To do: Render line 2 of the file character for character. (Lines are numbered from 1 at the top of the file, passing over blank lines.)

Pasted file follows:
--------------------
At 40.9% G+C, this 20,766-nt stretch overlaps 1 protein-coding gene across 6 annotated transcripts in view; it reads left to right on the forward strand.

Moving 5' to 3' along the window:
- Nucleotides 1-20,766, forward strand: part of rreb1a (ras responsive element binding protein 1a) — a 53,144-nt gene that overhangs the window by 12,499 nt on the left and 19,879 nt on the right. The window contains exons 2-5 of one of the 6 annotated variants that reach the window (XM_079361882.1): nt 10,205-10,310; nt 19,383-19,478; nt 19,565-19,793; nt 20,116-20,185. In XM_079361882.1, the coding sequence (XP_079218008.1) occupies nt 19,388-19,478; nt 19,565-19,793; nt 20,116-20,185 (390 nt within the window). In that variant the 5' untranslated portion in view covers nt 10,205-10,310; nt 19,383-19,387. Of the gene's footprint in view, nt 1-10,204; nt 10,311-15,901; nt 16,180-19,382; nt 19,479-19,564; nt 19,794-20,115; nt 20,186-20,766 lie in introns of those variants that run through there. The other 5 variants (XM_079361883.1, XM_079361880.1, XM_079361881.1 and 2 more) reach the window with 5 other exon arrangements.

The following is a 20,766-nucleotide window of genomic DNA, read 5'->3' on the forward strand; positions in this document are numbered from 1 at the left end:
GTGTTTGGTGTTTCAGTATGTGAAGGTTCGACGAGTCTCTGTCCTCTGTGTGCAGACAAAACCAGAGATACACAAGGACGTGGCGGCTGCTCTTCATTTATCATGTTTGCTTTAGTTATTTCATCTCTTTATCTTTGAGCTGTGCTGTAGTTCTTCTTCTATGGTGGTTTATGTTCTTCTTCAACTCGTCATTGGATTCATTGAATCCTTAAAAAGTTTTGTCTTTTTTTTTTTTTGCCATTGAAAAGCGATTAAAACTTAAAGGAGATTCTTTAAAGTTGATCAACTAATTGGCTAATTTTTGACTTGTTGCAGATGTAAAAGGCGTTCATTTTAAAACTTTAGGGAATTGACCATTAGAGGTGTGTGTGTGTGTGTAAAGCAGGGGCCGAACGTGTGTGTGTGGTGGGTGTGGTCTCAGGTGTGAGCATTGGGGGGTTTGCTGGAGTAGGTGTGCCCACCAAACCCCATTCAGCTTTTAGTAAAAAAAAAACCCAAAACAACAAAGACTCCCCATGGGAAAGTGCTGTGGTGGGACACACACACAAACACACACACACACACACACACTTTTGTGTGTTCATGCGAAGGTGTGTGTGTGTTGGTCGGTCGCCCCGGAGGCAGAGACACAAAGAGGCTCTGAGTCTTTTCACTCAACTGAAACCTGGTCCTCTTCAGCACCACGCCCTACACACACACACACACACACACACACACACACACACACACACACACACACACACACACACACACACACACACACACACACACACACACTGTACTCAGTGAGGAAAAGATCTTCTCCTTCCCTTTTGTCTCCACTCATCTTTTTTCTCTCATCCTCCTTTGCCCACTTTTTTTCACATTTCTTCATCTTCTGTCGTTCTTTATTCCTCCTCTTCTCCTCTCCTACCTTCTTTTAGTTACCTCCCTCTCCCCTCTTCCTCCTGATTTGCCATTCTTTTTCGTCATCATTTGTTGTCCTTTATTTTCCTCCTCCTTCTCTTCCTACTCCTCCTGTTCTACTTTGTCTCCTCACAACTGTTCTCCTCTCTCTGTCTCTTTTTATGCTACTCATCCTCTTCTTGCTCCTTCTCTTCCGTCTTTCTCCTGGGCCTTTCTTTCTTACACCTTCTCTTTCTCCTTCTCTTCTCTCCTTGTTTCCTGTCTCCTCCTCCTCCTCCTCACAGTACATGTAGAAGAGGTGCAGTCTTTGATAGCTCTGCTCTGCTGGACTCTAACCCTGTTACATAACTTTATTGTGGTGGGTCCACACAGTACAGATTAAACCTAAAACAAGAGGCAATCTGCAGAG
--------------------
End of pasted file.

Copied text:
Moving 5' to 3' along the window: